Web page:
It is an instinct that can work wonders in business. Salespeople and marketers must sympathize with others needs in order to know how to position products, and the products themselves must, of course, be designed to meet real needs or desires. To do this well is to do your job well. Books like The Go-Giver and Give and Take, among others, have been making great headway in instilling this ethos into business. Many leadership books over the years have added their own call to make leadership an act of service to others, not demand it be a position of others serving you. In all these cases, it is clearly demonstrated that such generosity of spirit is not just to serve, but the surest way to prosper.

As we look for ways to turn “From Career to Calling” (as the title of one of Santi's chapter suggests), more and more young people are looking for work in the social sector over the corporate, but “Even for-profit corporations know they can attract talent by calling attention to their socially oriented activities.” This shift of emphasis toward purpose over pay is a trend we’ve recently documented in reviews of books like Why We Work,  Primed to Perform, and Getting Beyond Better, and Santi’s chapter on these motivations adds a lot to the conversation with regards to the social sector specifically.

As we all take (hopefully) at least some time off work around the holidays, Santi’s Giving Way to Happiness reminds us to find ways to give outside of work, as well, as a way, indeed, to find happiness outside of work. And it may be the best way to spend our time off. Volunteering, and truly helping people, actually reduces our stress levels more than just sitting and basking in the sun on a vacation. It’s, again, a trait literally wired into our chemistry:

When we help someone, our body triggers the release of healthy chemicals. Good deeds release “do-good” chemicals that do good things to our bodies. Helping can reduce our stress levels. Your heart may beat with a healthier rhythm. You might also get a boost to your immune system. In fact, some studies suggest that helping people on a regular basis may help us live longer.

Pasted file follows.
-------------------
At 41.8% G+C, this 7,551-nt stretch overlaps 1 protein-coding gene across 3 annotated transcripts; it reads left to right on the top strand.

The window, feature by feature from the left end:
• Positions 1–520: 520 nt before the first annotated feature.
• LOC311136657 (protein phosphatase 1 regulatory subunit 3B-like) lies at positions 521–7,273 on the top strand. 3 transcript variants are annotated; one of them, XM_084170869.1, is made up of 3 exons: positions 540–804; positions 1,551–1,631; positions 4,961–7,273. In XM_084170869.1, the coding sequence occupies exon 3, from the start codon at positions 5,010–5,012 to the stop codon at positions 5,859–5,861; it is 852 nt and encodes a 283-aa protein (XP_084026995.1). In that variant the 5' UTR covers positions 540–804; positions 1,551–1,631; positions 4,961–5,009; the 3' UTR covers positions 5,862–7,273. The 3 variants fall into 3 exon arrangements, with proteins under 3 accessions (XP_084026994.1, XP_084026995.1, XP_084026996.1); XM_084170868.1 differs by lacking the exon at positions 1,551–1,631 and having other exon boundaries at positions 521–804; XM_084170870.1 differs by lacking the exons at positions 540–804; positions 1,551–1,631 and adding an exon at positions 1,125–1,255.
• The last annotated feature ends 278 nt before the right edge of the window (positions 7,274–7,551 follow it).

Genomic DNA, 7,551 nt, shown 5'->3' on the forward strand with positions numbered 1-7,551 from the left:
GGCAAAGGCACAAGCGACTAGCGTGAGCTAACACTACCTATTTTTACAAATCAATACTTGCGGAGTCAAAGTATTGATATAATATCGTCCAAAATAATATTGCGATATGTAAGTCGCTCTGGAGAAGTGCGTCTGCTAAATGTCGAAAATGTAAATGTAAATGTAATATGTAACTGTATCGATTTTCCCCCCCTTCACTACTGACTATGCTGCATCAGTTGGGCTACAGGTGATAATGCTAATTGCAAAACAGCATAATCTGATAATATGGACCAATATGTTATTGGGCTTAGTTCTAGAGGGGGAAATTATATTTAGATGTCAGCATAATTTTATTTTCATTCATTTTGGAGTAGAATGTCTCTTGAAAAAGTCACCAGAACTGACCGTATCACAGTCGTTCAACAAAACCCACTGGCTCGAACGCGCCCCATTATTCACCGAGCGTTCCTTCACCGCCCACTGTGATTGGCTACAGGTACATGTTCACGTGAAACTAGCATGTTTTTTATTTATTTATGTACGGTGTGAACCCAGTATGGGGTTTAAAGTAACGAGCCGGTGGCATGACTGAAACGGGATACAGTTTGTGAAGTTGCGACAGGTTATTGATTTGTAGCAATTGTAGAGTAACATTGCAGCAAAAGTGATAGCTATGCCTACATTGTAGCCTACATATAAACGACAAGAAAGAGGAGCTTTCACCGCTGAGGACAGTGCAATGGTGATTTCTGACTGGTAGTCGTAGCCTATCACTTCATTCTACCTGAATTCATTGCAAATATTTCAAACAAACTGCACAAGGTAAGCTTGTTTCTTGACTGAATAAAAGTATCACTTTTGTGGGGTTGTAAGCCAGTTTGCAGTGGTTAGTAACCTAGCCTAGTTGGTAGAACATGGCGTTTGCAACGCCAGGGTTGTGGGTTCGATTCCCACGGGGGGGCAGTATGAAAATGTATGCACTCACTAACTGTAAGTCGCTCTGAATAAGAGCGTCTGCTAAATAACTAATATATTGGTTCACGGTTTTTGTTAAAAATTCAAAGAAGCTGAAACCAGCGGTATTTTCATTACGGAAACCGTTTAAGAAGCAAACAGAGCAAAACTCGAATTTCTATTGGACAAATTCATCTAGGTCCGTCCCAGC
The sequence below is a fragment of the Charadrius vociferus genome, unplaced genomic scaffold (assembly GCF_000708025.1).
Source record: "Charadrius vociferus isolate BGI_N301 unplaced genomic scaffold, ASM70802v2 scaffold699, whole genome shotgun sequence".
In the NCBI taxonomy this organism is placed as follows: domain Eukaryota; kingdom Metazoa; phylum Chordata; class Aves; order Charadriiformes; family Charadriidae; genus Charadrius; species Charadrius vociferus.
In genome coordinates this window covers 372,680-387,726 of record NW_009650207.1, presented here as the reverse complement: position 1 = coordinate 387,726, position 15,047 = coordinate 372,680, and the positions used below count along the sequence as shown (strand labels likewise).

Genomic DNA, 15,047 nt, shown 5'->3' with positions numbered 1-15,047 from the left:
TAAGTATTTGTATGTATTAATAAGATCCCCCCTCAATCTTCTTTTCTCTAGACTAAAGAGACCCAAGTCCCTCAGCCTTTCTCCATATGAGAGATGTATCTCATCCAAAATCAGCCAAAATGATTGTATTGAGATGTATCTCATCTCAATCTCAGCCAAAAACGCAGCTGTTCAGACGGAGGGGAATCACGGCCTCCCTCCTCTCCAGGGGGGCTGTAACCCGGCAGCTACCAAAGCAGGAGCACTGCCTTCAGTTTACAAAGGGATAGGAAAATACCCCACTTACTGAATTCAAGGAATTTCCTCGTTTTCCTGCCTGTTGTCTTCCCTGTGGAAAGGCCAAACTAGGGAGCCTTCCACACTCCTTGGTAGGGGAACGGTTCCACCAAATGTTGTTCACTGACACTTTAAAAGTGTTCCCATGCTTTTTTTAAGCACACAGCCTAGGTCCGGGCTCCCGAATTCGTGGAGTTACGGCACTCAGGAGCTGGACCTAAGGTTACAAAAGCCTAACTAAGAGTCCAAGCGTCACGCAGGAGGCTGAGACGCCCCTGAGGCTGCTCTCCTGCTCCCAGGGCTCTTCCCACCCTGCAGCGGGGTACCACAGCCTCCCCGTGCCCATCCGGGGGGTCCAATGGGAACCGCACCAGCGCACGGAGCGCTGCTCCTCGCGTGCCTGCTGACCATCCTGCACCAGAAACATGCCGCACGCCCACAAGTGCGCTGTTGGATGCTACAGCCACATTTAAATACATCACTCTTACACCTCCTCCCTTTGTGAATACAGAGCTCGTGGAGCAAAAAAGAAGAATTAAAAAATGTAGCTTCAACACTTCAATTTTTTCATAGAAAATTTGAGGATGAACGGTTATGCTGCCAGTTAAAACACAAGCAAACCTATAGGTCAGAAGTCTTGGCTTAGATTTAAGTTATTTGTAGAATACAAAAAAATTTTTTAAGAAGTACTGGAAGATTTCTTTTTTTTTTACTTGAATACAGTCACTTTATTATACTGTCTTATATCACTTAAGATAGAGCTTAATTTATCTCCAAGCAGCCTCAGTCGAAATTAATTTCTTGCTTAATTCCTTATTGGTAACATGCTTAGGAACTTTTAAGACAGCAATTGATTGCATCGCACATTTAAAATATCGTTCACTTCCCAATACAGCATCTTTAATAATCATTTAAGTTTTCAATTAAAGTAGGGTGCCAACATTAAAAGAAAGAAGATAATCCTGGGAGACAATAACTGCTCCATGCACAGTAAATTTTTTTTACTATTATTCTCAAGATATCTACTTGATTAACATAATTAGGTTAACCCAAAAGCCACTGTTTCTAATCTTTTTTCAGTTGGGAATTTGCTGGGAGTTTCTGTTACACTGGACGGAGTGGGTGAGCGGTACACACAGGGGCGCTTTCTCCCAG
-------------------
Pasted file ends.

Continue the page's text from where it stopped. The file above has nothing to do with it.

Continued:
And it’s not just helpful to overcome the constant stresses in life, but after major tragedies and traumas—both personal and communal, perhaps the death of a loved one or terrorist attack. The chapter on this phenomenon is overflowing with beautiful stories of loss and renewal, senseless tragedy and profound meaning, but it all boils down to this:

Altruism and philanthropic behaviors have been found to help people create a more positive social script of traumatic events. Altruism can help people react proactively to a tragedy, thus promoting the growth of both the individual and of society as a whole. Distress and growth can coexist.   


Many of those Santi talks to are superrich, of course, and among the greatest philanthropists in the world. But one great lesson Santi instills throughout the book is that you don’t have to wait until you’ve “made it” to give back. You don’t have to cure a disease or start a foundation. If you have no money to give, give some of your time. It may be more valuable, both to others and to your own fulfillment and happiness. Santi herself describes a Christmas Eve spent feeding the homeless in a soup kitchen as “one of the most meaningful [days she’s] ever had” and recalls her mother telling her that the children she spent her birthdays with in an orphanage “brought her more joy than any present could.”

So, find what fits you (if you don’t know what that is, let Jenny Santi be your guide), and then go do it. You may just find that the best gift you give yourself this holiday season may be in what you give to others.